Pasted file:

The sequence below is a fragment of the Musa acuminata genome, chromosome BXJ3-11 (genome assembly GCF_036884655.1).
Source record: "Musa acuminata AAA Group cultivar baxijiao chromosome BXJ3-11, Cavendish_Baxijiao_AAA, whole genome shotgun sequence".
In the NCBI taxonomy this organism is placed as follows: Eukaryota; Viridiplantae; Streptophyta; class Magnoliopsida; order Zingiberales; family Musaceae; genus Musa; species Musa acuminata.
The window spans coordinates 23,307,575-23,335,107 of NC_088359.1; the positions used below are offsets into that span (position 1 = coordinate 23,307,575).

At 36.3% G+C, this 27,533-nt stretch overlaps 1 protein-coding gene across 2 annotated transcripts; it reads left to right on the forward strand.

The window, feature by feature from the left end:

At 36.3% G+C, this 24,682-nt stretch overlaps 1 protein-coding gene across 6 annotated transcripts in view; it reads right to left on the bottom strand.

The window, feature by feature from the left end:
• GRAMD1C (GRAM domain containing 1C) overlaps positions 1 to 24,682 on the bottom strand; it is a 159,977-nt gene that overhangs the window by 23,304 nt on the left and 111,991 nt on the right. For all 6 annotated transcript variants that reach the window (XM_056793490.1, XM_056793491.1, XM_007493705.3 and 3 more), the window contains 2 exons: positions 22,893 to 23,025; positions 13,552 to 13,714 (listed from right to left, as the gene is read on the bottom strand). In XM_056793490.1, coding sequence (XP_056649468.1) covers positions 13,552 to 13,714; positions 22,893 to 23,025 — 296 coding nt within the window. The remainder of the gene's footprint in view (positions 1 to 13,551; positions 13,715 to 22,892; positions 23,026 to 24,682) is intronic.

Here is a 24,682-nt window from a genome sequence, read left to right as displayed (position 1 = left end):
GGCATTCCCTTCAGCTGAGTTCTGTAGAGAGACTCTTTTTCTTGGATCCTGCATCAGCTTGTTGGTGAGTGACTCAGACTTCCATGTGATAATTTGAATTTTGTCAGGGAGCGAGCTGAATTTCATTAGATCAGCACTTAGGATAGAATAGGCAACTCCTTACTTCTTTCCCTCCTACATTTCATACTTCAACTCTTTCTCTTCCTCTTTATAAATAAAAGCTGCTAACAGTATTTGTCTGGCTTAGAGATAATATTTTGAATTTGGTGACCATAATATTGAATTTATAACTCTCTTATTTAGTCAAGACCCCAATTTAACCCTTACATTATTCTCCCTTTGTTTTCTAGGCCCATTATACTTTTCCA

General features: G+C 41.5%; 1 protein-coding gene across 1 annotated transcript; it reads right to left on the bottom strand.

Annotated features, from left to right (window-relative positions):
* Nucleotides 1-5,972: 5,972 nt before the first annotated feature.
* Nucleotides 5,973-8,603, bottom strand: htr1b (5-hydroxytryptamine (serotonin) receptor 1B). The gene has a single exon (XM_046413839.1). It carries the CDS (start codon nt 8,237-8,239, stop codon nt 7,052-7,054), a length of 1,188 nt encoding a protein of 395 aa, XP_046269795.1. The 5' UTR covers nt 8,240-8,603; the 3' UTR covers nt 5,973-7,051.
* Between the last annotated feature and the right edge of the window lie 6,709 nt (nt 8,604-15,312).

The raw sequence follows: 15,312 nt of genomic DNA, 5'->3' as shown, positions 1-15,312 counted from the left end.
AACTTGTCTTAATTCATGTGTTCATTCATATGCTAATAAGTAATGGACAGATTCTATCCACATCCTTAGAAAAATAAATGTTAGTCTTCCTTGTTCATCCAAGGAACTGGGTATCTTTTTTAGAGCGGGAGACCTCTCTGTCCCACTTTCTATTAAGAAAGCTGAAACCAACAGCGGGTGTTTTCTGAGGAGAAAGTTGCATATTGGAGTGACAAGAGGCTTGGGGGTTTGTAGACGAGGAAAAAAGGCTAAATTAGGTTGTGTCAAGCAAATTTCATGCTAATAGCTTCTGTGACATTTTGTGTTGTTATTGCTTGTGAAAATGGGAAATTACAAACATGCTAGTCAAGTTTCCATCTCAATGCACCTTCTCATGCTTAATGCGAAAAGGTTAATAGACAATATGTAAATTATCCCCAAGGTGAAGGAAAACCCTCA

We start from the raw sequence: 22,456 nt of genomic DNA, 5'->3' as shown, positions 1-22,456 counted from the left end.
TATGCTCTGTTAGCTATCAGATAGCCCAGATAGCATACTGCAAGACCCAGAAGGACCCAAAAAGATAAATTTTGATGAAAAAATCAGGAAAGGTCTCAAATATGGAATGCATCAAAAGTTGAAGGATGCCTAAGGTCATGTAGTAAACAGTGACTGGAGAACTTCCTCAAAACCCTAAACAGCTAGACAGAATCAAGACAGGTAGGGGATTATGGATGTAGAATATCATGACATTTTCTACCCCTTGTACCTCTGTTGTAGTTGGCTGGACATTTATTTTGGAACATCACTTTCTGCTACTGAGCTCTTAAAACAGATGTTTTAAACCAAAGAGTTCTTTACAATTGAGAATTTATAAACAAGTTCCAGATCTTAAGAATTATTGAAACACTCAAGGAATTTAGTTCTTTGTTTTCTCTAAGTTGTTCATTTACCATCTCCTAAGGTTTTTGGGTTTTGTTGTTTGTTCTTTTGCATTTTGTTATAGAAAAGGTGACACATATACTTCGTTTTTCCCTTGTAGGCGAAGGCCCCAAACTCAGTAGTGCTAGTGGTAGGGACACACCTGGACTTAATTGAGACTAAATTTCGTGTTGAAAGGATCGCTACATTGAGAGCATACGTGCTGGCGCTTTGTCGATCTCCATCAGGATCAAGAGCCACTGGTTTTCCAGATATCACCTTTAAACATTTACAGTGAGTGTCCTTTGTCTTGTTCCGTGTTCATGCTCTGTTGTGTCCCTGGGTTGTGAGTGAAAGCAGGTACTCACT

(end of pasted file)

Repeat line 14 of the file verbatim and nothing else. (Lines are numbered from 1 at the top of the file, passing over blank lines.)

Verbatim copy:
* Nucleotides 1-5,972: 5,972 nt before the first annotated feature.